This is the second of a two-part post on the strangely beautiful Atlantic White Cedar swamps in the New Jersey Pine Barrens. As stated in my previous post, these trees grow in dense swamps by the sides of waterways and play a vital role in filtering water and protecting the riverbanks from erosion. They are also the reason the waterways in the Pine Barrens are the same brown color as tea.

Dead Cedars Bad Beavers

When beavers dam a waterway the cedars along the banks die due to the higher water level their dams create. Macabre stands of dead cedars can be seen beside many rivers and creeks in the Pine Barrens. Because Atlantic White Cedar wood is so durable the dead trees will stand for years.

Morning fog brings an almost mystical nature to these swamps.

Atlantic White Cedar Swamp Franklin Parker Preserve

Dead in the Water #5 by Richard Lewis 2013

Atlantic White Cedars Franklin Parker Preserve

Dead in the Water #6 by Richard Lewis 2013

Goshen Pond Pine Barrens New Jersey

Goshen Pond by Richard Lewis 2013

Dead Cedars along creeks and rivers are the iconic look of the New Jersey Pine Barrens.

Atlantic White Cedars Mullica River

Mullica River Winter Panorama by Richard Lewis 2013

Wading River Atlantic White Cedar Swamp

Along the Wading River by Richard Lewis 2012

How I Did It – When photographing cedar swamps in the New Jersey Pinelands what you wear is as important as what type of camera gear you bring. Swamps are wet so waterproof boots or even waders are necessary. Long sleeve shirts and heavy pants will keep you from getting torn up in the undergrowth and bitten by the bugs. Once you are dressed for the part, don’t hesitate getting in deep. The black and white photograph above was taken from the middle of the Wading River while standing in knee high water.

For more photographs of the Atlantic White Cedar swamps in the Pine Barrens of New Jersey see my previous post.

Enjoy.

Want to be more creative with your camera? I can help so feel free to contact me. 

Like these photographs? They’re for sale as fine art prints. Please visit my photography website to see more.

Romancing the Swamp – Part 1

This is the first part of a two-part post about Atlantic White Cedar Swamps

There is nothing more strangely beautiful in the New Jersey Pine Barrens than the Atlantic White Cedar swamps. These trees grow in dense swamps by the sides of waterways and play a vital role in filtering water and protecting the riverbanks from erosion. They are also the reason the waterways in the Pine Barrens are the same brown color as tea. Until recently, Cedar Trees were over-harvested for their wood so there are only a few reclaimed cedar swamps and fewer old growth trees.

Getting into these swamps is not easy. They are thick, wet, muddy and usually surrounded by thickets of dense foliage that can only be described as nature’s barbed wire.

Below is a rare stand of old growth cedars near the Oswego River

Atlantic White Cedar Swamp Warren Grove New Jersey

Warren Grove Cedars by Richard Lewis 2013

Young Cedar trees grow in very thick swamps that look like enchanted forests. The trees can be full of interesting texture and color.

Atlantic White Cedar Swamp Pine Barrens New Jersey

Edge of the Cedars by Richard Lewis 2012

The dense forest canopy of an Atlantic White Cedar swamp can block almost all sunlight.

Atlantic White Cedar Swamp Pine Barrens NJ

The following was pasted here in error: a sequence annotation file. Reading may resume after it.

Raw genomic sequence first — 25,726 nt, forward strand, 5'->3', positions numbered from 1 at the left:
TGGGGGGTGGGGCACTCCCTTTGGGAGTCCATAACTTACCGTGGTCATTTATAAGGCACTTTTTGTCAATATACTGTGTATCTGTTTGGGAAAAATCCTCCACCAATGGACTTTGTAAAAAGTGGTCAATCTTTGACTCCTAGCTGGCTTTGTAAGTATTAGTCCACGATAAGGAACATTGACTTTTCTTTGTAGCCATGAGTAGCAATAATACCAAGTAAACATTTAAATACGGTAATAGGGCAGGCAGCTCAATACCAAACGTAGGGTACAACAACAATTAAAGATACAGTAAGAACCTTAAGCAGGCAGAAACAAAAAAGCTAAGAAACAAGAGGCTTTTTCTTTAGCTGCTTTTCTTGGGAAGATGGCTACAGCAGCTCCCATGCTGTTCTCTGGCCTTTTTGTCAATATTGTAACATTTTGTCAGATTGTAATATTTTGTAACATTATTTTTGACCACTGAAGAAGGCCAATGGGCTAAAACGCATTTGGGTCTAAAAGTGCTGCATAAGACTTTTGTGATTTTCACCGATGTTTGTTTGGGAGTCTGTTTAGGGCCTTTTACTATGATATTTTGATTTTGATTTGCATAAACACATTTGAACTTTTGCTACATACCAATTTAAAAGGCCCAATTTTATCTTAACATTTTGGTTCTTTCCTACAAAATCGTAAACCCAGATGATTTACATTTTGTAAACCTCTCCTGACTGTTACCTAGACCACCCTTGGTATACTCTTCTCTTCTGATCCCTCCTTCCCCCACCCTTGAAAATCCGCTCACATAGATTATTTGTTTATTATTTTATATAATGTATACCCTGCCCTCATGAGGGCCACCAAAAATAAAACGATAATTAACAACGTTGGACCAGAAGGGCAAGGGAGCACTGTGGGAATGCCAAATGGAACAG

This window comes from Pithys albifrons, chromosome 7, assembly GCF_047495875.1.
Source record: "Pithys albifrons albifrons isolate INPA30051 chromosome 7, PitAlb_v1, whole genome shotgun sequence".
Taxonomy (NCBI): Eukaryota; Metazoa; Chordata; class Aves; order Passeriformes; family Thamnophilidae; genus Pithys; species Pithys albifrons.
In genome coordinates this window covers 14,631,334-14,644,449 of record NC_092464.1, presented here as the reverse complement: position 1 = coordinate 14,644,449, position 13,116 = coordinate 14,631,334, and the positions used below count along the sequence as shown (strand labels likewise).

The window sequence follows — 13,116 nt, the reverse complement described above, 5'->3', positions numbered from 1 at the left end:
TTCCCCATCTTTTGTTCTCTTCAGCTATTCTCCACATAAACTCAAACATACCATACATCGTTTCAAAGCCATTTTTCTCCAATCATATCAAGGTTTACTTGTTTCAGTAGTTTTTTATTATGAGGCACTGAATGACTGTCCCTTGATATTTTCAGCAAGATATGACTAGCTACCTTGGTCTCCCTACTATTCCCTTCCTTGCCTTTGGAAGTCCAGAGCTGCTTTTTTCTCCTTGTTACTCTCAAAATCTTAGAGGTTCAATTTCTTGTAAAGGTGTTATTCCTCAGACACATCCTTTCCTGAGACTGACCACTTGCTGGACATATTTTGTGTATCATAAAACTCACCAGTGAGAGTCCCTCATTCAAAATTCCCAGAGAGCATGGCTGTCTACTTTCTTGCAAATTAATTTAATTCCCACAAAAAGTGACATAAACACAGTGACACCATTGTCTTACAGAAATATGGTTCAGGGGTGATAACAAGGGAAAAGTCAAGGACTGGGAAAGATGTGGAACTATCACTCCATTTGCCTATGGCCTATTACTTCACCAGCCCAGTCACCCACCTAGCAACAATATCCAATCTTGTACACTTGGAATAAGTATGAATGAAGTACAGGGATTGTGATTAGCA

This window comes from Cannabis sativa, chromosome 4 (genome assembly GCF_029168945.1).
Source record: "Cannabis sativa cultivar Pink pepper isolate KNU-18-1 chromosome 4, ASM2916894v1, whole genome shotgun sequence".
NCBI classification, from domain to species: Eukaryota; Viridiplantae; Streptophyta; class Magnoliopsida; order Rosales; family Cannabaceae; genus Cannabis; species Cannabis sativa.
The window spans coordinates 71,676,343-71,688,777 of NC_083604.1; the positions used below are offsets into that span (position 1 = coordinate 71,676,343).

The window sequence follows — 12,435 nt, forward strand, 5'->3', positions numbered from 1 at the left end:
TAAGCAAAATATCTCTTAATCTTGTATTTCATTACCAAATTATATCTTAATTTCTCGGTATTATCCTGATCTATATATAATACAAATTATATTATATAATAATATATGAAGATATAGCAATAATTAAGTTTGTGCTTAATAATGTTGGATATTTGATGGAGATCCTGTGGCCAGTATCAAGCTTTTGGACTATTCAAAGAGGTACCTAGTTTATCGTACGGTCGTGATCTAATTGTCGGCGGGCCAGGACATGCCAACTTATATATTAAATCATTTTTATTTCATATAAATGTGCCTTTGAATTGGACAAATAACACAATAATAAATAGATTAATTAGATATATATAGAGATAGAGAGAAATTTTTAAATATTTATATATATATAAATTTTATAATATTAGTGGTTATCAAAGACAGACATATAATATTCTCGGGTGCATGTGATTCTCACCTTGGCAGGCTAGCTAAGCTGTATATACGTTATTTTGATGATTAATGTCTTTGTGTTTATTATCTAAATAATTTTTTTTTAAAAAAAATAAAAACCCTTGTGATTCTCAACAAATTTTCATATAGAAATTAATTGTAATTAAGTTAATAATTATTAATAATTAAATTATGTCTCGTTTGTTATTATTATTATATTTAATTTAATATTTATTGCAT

Winter Light by Richard Lewis 2012

Atlantic White Cedar Swamp Pinelands New Jersey

Deep in the Cedars by Richard Lewis 2012

Atlantic White Cedar Swamp Pine Barrens NJ

Play of Light in a Cedar Swamp by Richard Lewis 2012

Atlantic White Cedar Swamp Pinelands NJ

Endless Cedars by Richard Lewis 2013

How I Did It – Composing photographs in a Atlantic White Cedar swamp is a challenge because swamps are messy and cluttered with deadfalls. The cedar trees are also unruly with branches growing in the strangest ways. Have patience, persistence and use light and color as compositional elements in trying to find a rhythm in the repetition of these unusual trees.

Enjoy.

Want to be more creative with your camera? I can help so feel free to contact me. 

Like these photographs? They’re for sale as fine art prints. Please visit my photography website to see more.

The Blue Hour – Photographing in Low Light.

Blue Hour Low Light Photography

The Blue Hour by Richard Lewis 2014

We photographers live for the golden hours. That is the time just before and after sunrise and sunset when the world is illuminated with  beautiful gold, yellow and red hues. I am also becoming a big fan of another time that  is called the blue hour. This is the twilight time between darkness and the golden hours where the light is a deep blue color. It is a very special time in the evening when day fades into night, and in the morning, when night begins to become the day. I find the Blue Hours to be a very quiet and peaceful time to be outside.

The Blue Hours are also a tough time to photograph. We photographers record light and there really isn’t a lot of it around at that time. Still, a willingness to explore these magical hours can yield some wonderful results.

How I did It – Listen to your inner photographer. Usually my photographs of a moon rise are the product of careful planning. Not this one. One Friday afternoon, my wife and I happened to run into some friends and we were having a great time catching up. All of a sudden a little voice in my head told me to leave, so I did. While I was driving home the full moon rose. I wasn’t even aware there was a full moon, let alone that it was rising at dusk which is such an ideal time. An image popped into my mind and I raced to that location just in time to capture it. We all have an inner voice, an inner photographer, that it pays to listen to it once in a while.

Enjoy.